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Waste plastic bottles and other types of plastic waste at the waste disposal site in Thilafushi, part of the Maldives. Credit: Shutterstock/ Mohamed Abdulraheem

 

There’s no love lost for plastic packaging. Whether it’s complicated recycling instructions on the products we buy, startling images of the impacts on wildlife or simply the economic value lost through waste, plastics have been climbing the international agenda for years. So how do 8 million tonnes of plastic still end up in the ocean each year?

Searching for the right solutions

The urgency of the issue has led to brands, governments, NGOs and celebrities promoting a host of solutions. Reusable packaging is part of the answer, and shopping bags, water bottles and coffee cups have become popular purchases for those trying to do their bit. This works to replace certain types of packaging, but think about all the other pieces of plastic we come into contact with every single day. Plastic film can keep food fresher for longer, and wrappers ensure medical equipment is safe for patients. In many cases, it wouldn’t be hygienic, convenient or feasible to go fully reusable.

Read the full article on innovations such as packaging inspired by nature, made from food waste and more here.

By Joe Iles for GreenBiz.

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Bamboo Straws Poolside at Anantara Golden Triangle (Credit: unknown via Mark Thomson)

Anantara and AVANI Hotels & Resorts are proud to announce the decision to end the use of plastic drinking straws at all hotels and resorts in Asia from 1 January 2018. The first major hotel brands to announce a companywide decision to eradicate plastic straws at every single property across the Asia region with a view to extend the roll out to properties in Australasia, Europe and the Middle East by the end of the year.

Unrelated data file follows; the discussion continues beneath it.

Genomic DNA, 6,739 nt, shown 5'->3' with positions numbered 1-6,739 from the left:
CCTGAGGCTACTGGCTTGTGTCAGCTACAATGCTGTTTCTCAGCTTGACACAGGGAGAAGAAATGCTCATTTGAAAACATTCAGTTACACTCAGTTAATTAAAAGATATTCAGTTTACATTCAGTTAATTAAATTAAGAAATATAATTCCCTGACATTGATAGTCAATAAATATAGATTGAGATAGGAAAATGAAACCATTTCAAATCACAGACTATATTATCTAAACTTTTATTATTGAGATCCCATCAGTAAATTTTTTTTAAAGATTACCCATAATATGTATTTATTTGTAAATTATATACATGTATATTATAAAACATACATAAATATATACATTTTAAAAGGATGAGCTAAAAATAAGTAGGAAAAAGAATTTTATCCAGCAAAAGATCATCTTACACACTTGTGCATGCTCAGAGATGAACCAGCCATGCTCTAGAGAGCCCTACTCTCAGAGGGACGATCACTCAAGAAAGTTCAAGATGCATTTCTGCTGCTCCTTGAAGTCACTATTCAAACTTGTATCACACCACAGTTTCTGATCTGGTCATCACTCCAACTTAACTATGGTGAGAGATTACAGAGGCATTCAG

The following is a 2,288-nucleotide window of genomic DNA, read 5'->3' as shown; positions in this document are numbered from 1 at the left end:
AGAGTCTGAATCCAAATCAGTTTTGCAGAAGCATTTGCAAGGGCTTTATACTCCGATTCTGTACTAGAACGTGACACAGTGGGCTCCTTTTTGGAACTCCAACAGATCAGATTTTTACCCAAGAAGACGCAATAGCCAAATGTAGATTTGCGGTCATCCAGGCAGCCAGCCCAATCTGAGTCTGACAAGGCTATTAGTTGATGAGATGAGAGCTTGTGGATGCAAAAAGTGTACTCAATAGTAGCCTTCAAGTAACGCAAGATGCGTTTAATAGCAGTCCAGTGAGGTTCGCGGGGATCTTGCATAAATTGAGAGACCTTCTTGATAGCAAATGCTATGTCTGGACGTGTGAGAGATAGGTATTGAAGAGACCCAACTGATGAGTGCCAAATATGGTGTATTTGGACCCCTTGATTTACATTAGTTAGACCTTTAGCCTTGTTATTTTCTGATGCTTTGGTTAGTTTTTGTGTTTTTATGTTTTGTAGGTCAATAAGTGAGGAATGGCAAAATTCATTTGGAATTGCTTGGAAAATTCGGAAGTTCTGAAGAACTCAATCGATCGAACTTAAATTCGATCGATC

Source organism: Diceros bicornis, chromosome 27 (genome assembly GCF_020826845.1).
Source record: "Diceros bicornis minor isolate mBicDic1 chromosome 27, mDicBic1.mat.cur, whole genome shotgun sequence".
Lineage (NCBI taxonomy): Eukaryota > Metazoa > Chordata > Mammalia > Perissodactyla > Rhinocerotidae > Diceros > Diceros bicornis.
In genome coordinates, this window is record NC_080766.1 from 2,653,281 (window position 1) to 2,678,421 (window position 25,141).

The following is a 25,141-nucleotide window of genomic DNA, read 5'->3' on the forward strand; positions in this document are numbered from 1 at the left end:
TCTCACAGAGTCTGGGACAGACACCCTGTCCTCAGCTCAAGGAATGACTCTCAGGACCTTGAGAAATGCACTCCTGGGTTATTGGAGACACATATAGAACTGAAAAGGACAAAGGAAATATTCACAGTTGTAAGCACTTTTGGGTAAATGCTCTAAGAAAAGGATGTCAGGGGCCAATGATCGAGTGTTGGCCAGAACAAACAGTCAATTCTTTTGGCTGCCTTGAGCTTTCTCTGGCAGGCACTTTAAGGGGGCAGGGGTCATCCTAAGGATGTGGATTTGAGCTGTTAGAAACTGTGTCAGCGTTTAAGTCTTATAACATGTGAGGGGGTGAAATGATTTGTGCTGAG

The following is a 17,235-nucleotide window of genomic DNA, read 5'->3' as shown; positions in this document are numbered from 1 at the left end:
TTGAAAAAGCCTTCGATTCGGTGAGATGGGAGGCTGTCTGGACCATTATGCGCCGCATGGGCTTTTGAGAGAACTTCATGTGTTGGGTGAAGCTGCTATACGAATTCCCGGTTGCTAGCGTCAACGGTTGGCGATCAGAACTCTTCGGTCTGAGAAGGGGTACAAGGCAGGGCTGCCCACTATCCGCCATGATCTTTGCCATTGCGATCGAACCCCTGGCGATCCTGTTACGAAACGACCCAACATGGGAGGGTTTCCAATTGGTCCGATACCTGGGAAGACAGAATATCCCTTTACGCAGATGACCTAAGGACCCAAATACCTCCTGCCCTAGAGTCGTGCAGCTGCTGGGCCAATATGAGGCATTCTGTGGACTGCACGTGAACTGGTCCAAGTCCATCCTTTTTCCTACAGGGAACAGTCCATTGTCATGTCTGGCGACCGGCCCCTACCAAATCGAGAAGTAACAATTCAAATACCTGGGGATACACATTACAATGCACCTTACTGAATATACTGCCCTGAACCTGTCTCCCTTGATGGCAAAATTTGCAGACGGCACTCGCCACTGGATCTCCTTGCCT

In the serene mountainous region of Northern Thailand, Anantara Golden Triangle Elephant Camp & Resort is working with a local artist, Khamchan Yano, who was shown by the village elders a fast growing wild bamboo, indigenous to the surrounds. Together they have perfected a way to keep the bamboo strong whilst also ensuring it is hygienic and reusable.

Read the full article on the initiative here.

By Mark Thomson on LinkedIn.

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      1. Take a reusable bag to avoid using plastic bags when shopping for groceries and souvenirs. There are many stylish and practical options, including cotton bags or recycled bags that fold into their own little mini-sack.
      2. Carry your own reusable water bottle and check if your accommodation offers refilling stations. You will be supporting the reduction of problematic plastic waste around the world, and you will be saving money. If you are a coffee lover, take a reusable coffee cup to avoid throwing away paper or styrofoam cups.
      3. Avoid buying travel-size, single-use shampoo and conditioner. Pack environmentally- friendly containers that may be used repeatedly. Check the ingredients of your toiletries – you may wish to purchase organic products that are healthier for your skin and body but also cause much less harm to the environment. As an example, many standard sunscreens are potentially harmful to people and the ocean, so choose an organic, mineral-based option. Here’s your guide to choosing an ocean-safe sunscreen.
      4. Unable to live without your smartphones and tablets? Take a solar-powered charger and power up your device with an eco-friendly gadget.
      5. Pack a set of reusable utensils to avoid using plastic knives and forks that are so often non-biodegradable and therefore harm the environment as well as being unhygienic. Take your own cutlery made of a sustainable material such as bamboo and benefit from a beautiful, durable and renewable lightweight option that does not stain or absorb flavours.
      6. Take a sarong. It may not be an obvious item on your eco-packing list but it will turn out to be the best investment a green traveller can make. It can be used as a towel, requiring less water to wash and less time to air-dry and it may also serve as a wet wipe to freshen up. Yes, you heard right, a wet wipe. The corner of a fast-drying sarong can work wonders after a long journey on buses and trains and you don’t leave behind a trail of wasted paper. It can also be used as a fashionable cover up or for a little extra warmth.

       

      All set for your next adventure? If you want to read more about eco-friendly travel essentials, you can find some more ideas here.

      Be sure to check out PATA’s Responsible Business Travel Guidelines for more information about being a responsible traveller before, during and after your trip.

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